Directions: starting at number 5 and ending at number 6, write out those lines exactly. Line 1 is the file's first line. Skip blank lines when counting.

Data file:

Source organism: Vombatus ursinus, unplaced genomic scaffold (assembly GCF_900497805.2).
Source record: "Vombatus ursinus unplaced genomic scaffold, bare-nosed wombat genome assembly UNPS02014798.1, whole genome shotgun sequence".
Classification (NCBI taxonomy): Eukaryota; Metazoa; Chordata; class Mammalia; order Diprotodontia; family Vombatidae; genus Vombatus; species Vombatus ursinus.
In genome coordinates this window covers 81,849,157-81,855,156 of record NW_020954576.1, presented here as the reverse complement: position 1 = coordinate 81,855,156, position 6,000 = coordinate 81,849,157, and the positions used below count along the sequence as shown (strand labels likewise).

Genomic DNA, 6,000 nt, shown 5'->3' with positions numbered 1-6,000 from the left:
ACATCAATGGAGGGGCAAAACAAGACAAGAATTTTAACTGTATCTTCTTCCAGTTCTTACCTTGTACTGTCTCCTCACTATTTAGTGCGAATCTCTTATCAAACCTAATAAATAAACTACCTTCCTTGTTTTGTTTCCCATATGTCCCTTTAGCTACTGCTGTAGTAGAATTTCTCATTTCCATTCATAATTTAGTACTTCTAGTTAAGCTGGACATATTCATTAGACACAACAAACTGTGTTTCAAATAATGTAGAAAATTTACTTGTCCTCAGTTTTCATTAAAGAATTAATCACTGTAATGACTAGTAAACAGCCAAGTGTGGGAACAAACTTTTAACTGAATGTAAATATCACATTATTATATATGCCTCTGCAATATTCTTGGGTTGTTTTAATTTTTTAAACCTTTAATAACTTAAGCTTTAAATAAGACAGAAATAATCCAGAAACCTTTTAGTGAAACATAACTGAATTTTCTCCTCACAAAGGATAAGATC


Genomic DNA, 6,000 nt, shown 5'->3' with positions numbered 1-6,000 from the left:
ACATCAATGGAGGGGCAAAACAAGACAAGAATTTTAACTGTATCTTCTTCCAGTTCTTACCTTGTACTGTCTCCTCACTATTTAGTGCGAATCTCTTATCAAACCTAATAAATAAACTACCTTCCTTGTTTTGTTTCCCATATGTCCCTTTAGCTACTGCTGTAGTAGAATTTCTCATTTCCATTCATAATTTAGTACTTCTAGTTAAGCTGGACATATTCATTAGACACAACAAACTGTGTTTCAAATAATGTAGAAAATTTACTTGTCCTCAGTTTTCATTAAAGAATTAATCACTGTAATGACTAGTAAACAGCCAAGTGTGGGAACAAACTTTTAACTGAATGTAAATATCACATTATTATATATGCCTCTGCAATATTCTTGGGTTGTTTTAATTTTTTAAACCTTTAATAACTTAAGCTTTAAATAAGACAGAAATAATCCAGAAACCTTTTAGTGAAACATAACTGAATTTTCTCCTCACAAAGGATAAGATC